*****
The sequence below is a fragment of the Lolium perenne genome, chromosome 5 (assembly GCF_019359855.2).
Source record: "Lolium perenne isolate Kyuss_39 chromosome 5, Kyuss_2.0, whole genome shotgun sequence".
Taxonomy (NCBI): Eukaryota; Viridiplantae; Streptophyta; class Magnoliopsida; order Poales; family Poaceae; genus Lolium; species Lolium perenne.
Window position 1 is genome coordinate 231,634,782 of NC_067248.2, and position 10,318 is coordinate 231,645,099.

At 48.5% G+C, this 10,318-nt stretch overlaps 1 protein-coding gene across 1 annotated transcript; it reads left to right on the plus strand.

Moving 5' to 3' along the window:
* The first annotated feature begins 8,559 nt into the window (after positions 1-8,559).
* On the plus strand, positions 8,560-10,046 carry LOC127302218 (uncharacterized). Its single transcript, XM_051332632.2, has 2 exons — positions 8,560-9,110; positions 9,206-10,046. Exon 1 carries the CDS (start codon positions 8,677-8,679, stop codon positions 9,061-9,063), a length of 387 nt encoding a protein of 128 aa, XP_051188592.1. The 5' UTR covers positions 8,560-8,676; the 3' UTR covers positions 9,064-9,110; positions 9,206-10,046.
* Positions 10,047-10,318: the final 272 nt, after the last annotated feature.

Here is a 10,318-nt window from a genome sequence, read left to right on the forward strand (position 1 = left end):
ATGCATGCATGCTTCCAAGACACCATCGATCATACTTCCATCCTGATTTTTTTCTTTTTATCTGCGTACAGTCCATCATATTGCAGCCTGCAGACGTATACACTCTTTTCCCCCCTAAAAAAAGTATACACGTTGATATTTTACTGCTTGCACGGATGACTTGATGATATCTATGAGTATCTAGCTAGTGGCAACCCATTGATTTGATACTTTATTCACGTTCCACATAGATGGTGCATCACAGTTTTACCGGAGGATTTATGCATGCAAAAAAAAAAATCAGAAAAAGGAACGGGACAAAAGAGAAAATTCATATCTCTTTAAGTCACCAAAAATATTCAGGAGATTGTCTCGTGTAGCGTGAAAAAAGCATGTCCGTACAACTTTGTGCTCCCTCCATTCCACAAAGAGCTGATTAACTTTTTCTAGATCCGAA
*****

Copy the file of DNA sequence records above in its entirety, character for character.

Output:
The sequence below is a fragment of the Lolium perenne genome, chromosome 5 (assembly GCF_019359855.2).
Source record: "Lolium perenne isolate Kyuss_39 chromosome 5, Kyuss_2.0, whole genome shotgun sequence".
Taxonomy (NCBI): Eukaryota; Viridiplantae; Streptophyta; class Magnoliopsida; order Poales; family Poaceae; genus Lolium; species Lolium perenne.
Window position 1 is genome coordinate 231,634,782 of NC_067248.2, and position 10,318 is coordinate 231,645,099.

At 48.5% G+C, this 10,318-nt stretch overlaps 1 protein-coding gene across 1 annotated transcript; it reads left to right on the plus strand.

Moving 5' to 3' along the window:
* The first annotated feature begins 8,559 nt into the window (after positions 1-8,559).
* On the plus strand, positions 8,560-10,046 carry LOC127302218 (uncharacterized). Its single transcript, XM_051332632.2, has 2 exons — positions 8,560-9,110; positions 9,206-10,046. Exon 1 carries the CDS (start codon positions 8,677-8,679, stop codon positions 9,061-9,063), a length of 387 nt encoding a protein of 128 aa, XP_051188592.1. The 5' UTR covers positions 8,560-8,676; the 3' UTR covers positions 9,064-9,110; positions 9,206-10,046.
* Positions 10,047-10,318: the final 272 nt, after the last annotated feature.

Here is a 10,318-nt window from a genome sequence, read left to right on the forward strand (position 1 = left end):
ATGCATGCATGCTTCCAAGACACCATCGATCATACTTCCATCCTGATTTTTTTCTTTTTATCTGCGTACAGTCCATCATATTGCAGCCTGCAGACGTATACACTCTTTTCCCCCCTAAAAAAAGTATACACGTTGATATTTTACTGCTTGCACGGATGACTTGATGATATCTATGAGTATCTAGCTAGTGGCAACCCATTGATTTGATACTTTATTCACGTTCCACATAGATGGTGCATCACAGTTTTACCGGAGGATTTATGCATGCAAAAAAAAAAATCAGAAAAAGGAACGGGACAAAAGAGAAAATTCATATCTCTTTAAGTCACCAAAAATATTCAGGAGATTGTCTCGTGTAGCGTGAAAAAAGCATGTCCGTACAACTTTGTGCTCCCTCCATTCCACAAAGAGCTGATTAACTTTTTCTAGATCCGAA